A follow-up of Savino’s 2010 study to investigate if the administration of L. reuteri DSM 17938 in infantile colic may affect prevalence of atopic disorders (cow’s milk allergy and atopic dermatitis), asthma and migraine at the age of five, and effects on growth. The original study was a double blind and placebo-controlled one, which randomised 50 colicky infants at baseline, whereof 46 were analysed for results. Twenty-five (25) in the L. reuteri group and 23 in the placebo group were analysed in this follow-up study.
The prevalence of atopic disorders was significantly lower in the L. reuteri group compared to placebo, with an odds ratio of 0.16 (95% CI: 0.03-0.88).
Asthma was absent in both groups, while there was one case of migraine in the placebo group. Growth was equal in the two groups, measured as BMI Z-score.
The results provide preliminary evidence of clinical efficacy of L. reuteri DSM 17938 supplementation in the first months of life on atopic disorders (cow’s milk allergy and atopic dermatitis) at five years of age. No safety issues were identified.
The aim of this study was to evaluate the effect on oral health, at age 9 years, of daily oral supplementation with the probiotic Lactobacillus reuteri, strain ATCC 55730, to mothers during the last month of gestation and to children through the first year of life.
The study was a single-blind, placebo- controlled, multicenter trial involving 113 children: 60 in the probiotic and 53 in the placebo group. The subjects underwent clinical and radiographic examination of the primary dentition and carious lesions, plaque and gingivitis were recorded. Saliva and plaque were sampled for determination of mutans streptococci (MS) and lactobacilli (LB) in saliva and plaque as well as salivary secretory IgA (SIgA).
49 (82%) children in the probiotic group and 31 (58%) in the placebo group were caries-free (p < 0.01). The prevalence of approximal caries lesions was lower in the probiotic group (0.67 ± 1.61 vs. 1.53 ± 2.64; p < 0.05) and there were fewer sites with gingivitis compared to the placebo group (p < 0.05). There were no significant differences between the groups with respect to frequency of toothbrushing, plaque and dietary habits, but to intake of fluoride supplements (p < 0.05). There were no intergroup differences with respect to L. reuteri, MS, LB or SIgA in saliva.
Within the limitation of this study it seems that daily supplementation with L. reuteri from birth and during the first year of life is associated with reduced caries prevalence and gingivitis score in the primary dentition at 9 years of age.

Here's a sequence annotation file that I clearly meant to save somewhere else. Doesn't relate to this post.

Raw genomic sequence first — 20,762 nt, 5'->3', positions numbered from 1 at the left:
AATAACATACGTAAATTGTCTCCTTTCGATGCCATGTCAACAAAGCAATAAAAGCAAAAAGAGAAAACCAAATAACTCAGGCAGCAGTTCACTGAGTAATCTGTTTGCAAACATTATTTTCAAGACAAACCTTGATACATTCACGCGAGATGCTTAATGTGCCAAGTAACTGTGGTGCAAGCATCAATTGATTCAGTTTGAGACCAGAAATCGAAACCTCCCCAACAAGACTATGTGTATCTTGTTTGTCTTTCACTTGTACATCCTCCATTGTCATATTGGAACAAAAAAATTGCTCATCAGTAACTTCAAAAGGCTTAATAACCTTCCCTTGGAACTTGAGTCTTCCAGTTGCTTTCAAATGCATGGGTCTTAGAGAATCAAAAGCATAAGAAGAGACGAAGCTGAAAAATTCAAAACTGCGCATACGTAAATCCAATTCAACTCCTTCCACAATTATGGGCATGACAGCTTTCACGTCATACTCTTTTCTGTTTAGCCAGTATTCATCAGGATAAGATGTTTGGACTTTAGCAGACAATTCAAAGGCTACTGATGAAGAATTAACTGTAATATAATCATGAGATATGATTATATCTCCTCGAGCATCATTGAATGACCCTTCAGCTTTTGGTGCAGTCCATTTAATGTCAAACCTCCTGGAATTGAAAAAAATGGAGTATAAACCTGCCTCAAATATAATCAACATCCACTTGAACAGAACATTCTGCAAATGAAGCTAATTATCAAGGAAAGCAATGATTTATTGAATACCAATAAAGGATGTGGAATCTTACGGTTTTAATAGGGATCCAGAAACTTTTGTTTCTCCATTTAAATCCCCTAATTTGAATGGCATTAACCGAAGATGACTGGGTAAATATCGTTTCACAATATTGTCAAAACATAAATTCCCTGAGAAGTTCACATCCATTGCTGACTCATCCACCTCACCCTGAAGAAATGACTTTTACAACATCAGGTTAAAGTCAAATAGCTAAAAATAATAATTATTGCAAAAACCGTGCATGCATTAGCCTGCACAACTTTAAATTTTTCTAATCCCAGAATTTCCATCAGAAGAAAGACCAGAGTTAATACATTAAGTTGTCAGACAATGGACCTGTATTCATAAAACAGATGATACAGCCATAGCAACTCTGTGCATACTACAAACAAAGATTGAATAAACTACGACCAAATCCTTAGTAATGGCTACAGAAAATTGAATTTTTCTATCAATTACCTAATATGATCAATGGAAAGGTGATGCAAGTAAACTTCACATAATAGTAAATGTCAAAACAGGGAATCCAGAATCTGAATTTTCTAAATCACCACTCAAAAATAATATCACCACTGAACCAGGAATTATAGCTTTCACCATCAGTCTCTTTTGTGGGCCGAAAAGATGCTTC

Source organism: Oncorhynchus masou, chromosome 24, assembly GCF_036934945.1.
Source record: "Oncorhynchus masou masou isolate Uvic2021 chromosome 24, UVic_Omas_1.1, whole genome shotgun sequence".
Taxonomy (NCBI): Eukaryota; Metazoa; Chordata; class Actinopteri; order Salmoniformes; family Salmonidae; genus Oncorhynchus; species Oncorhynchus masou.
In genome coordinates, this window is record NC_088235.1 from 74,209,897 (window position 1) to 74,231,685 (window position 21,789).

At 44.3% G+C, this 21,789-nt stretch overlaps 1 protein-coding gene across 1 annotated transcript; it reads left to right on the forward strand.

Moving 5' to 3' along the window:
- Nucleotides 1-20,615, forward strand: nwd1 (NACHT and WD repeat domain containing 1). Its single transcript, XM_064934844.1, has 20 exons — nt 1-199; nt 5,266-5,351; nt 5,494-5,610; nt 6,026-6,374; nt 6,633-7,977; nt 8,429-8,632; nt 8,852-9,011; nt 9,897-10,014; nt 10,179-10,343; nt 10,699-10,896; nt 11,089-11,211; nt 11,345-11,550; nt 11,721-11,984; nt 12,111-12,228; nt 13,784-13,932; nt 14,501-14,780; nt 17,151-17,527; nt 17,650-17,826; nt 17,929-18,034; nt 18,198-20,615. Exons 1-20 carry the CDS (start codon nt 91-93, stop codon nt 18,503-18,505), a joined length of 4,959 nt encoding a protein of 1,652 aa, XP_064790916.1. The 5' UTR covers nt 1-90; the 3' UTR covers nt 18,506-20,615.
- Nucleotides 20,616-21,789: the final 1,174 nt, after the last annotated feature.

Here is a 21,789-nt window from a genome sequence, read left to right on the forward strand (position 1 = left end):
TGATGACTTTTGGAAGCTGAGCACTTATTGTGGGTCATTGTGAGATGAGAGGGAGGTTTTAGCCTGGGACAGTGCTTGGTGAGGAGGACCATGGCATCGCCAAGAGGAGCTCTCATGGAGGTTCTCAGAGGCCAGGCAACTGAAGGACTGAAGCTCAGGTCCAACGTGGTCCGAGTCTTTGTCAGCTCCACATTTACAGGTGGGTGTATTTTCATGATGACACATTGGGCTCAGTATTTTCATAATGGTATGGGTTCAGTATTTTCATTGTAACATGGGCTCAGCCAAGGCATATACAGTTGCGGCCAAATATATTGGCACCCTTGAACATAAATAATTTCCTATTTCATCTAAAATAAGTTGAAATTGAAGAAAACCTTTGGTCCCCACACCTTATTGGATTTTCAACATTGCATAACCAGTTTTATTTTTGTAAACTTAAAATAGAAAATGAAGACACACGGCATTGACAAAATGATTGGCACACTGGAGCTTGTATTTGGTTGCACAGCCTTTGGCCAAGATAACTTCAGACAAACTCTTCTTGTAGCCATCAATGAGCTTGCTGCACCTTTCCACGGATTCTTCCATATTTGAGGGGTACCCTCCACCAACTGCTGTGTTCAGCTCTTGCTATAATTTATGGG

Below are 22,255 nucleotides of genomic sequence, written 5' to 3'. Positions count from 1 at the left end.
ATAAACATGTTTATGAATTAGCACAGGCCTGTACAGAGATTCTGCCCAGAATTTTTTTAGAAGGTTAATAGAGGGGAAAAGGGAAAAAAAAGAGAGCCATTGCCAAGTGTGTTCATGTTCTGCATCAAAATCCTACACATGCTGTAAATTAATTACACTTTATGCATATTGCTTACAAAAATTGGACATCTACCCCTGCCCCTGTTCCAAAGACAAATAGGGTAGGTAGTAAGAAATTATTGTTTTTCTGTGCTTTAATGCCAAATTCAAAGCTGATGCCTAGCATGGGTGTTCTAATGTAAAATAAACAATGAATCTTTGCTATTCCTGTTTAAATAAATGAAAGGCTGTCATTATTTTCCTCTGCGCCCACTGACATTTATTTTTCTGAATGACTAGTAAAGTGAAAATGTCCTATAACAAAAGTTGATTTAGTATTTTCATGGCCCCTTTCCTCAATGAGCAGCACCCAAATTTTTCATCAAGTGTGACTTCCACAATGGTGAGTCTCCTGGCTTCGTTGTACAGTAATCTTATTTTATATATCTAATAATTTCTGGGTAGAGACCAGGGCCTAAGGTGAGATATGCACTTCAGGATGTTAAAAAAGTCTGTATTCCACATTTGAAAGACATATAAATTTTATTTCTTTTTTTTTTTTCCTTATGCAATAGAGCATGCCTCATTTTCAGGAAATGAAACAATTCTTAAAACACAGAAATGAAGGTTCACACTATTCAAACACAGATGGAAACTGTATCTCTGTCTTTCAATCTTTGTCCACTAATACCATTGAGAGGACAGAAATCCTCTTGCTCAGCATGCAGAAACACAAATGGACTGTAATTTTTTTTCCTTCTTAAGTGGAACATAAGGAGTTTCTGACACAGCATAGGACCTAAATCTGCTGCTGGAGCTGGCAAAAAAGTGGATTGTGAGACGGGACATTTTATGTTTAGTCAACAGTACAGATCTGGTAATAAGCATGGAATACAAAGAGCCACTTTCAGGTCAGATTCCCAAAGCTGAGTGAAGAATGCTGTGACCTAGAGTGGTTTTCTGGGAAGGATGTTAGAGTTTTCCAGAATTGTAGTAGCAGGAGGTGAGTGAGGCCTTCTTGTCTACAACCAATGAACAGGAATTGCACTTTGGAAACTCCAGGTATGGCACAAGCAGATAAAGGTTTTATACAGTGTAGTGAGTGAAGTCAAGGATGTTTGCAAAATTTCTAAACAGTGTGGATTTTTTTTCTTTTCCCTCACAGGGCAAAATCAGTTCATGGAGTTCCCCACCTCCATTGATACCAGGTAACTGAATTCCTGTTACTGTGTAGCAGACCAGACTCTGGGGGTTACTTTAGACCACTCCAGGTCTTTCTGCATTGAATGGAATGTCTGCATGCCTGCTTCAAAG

In a study on prevention of allergy in newborns, L. reuteri ATCC 55730 reduced the incidence of IgE-associated allergic disease in infancy. This treatment might therefore also reduce the risk of asthma and allergic rhino‑conjunctivitis in school age, which this follow-up study set out to investigate. It also evaluated whether this supplementation was associated with any long-term side effects. The age at follow-up was 7y.
In the 2007 double-blind, and placebo controlled trial, 232 infants were randomised and 188 completed. 184 children took part in the follow-up, whereof 94 in the L. reuteri group and 90 in placebo group.
For the allergic disease outcomes there were no differences between groups: The prevalence of asthma was 15% in the L. reuteri vs. 16% in placebo group; allergic rhino conjunctivitis: 27% vs. 20%; eczema: 21% vs. 19%; skin prick test reactivity: 29% vs. 26%. Growth indices and gastrointestinal symptoms were similar in the two groups. No severe adverse events were reported.
Conclusion: The effect of L. reuteri on sensitization and IgE-associated eczema in infancy did not lead to a lower prevalence of respiratory allergic disease in school age. Thus, the effect of L. reuteri on the immune system seems to be transient. Administration of L. reuteri during the last weeks of gestation and in infancy was not associated with any long-term side effects.
A prospective, double blind, randomised, placebo-controlled trial with the objective to prevent eczema and sensitization in infants born in families with allergic disease by oral supplementation with the probiotic Lactobacillus reuteri.
The study included 232 families, of whom 188 completed the study. The mothers received Lactobacillus reuteri ATCC 55730 (1 × 10^8 colony forming units) daily from gestational week 36 until delivery. Their babies then continued with the same product and dose from birth until 12 months of age and were followed up for another year.
Primary outcome was allergic disease, with or without positive skin prick test or circulating IgE to food allergens (tests indicating that sensitization has taken place). At two years of age the incidence of eczema was eczema during the second year, 8% versus 20% (P=0.02). Skin prick test reactivity was also less common in the Lactobacillus reuteri group compared to the placebo group, significantly so for infants with mothers with allergies, 14% versus 31% (P =0.02). Wheeze and other potentially allergic diseases were not affected.
Conclusion: Lactobacillus reuteri had no preventive effect on total incidence of infant eczema. At 2 years of age, however, the Lactobacillus reuteri supplemented infants had less IgE-associated eczema (i.e. eczema with hyperreactivity to allergy-causing substances such as egg and milk) and therefore possibly run a reduced risk to develop later respiratory allergic disease.